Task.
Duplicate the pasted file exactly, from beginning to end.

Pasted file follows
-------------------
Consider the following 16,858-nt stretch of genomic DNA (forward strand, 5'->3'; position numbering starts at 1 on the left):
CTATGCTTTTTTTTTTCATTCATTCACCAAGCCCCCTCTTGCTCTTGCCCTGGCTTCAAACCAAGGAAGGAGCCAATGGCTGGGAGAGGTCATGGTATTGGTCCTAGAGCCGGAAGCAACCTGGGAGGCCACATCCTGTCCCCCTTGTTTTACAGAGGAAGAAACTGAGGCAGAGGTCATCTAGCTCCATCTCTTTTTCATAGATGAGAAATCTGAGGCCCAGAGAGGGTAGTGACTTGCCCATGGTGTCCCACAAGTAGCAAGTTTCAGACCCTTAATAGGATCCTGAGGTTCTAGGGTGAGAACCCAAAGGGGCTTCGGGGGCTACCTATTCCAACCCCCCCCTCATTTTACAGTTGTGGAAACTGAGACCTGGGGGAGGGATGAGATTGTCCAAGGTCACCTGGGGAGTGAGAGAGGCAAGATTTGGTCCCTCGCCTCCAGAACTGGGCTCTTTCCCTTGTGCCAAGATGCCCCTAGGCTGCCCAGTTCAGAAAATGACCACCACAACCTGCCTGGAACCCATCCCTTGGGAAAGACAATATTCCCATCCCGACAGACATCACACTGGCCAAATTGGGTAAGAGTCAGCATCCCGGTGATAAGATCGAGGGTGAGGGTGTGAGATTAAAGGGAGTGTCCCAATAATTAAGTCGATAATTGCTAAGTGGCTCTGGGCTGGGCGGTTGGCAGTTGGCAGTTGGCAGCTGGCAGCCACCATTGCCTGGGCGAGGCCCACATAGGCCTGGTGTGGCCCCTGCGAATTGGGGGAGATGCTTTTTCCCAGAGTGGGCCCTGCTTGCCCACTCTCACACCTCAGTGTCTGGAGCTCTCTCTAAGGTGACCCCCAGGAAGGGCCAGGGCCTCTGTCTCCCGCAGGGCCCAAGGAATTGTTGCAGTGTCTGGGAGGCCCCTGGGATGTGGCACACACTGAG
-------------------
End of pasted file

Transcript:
Consider the following 16,858-nt stretch of genomic DNA (forward strand, 5'->3'; position numbering starts at 1 on the left):
CTATGCTTTTTTTTTTCATTCATTCACCAAGCCCCCTCTTGCTCTTGCCCTGGCTTCAAACCAAGGAAGGAGCCAATGGCTGGGAGAGGTCATGGTATTGGTCCTAGAGCCGGAAGCAACCTGGGAGGCCACATCCTGTCCCCCTTGTTTTACAGAGGAAGAAACTGAGGCAGAGGTCATCTAGCTCCATCTCTTTTTCATAGATGAGAAATCTGAGGCCCAGAGAGGGTAGTGACTTGCCCATGGTGTCCCACAAGTAGCAAGTTTCAGACCCTTAATAGGATCCTGAGGTTCTAGGGTGAGAACCCAAAGGGGCTTCGGGGGCTACCTATTCCAACCCCCCCCTCATTTTACAGTTGTGGAAACTGAGACCTGGGGGAGGGATGAGATTGTCCAAGGTCACCTGGGGAGTGAGAGAGGCAAGATTTGGTCCCTCGCCTCCAGAACTGGGCTCTTTCCCTTGTGCCAAGATGCCCCTAGGCTGCCCAGTTCAGAAAATGACCACCACAACCTGCCTGGAACCCATCCCTTGGGAAAGACAATATTCCCATCCCGACAGACATCACACTGGCCAAATTGGGTAAGAGTCAGCATCCCGGTGATAAGATCGAGGGTGAGGGTGTGAGATTAAAGGGAGTGTCCCAATAATTAAGTCGATAATTGCTAAGTGGCTCTGGGCTGGGCGGTTGGCAGTTGGCAGTTGGCAGCTGGCAGCCACCATTGCCTGGGCGAGGCCCACATAGGCCTGGTGTGGCCCCTGCGAATTGGGGGAGATGCTTTTTCCCAGAGTGGGCCCTGCTTGCCCACTCTCACACCTCAGTGTCTGGAGCTCTCTCTAAGGTGACCCCCAGGAAGGGCCAGGGCCTCTGTCTCCCGCAGGGCCCAAGGAATTGTTGCAGTGTCTGGGAGGCCCCTGGGATGTGGCACACACTGAG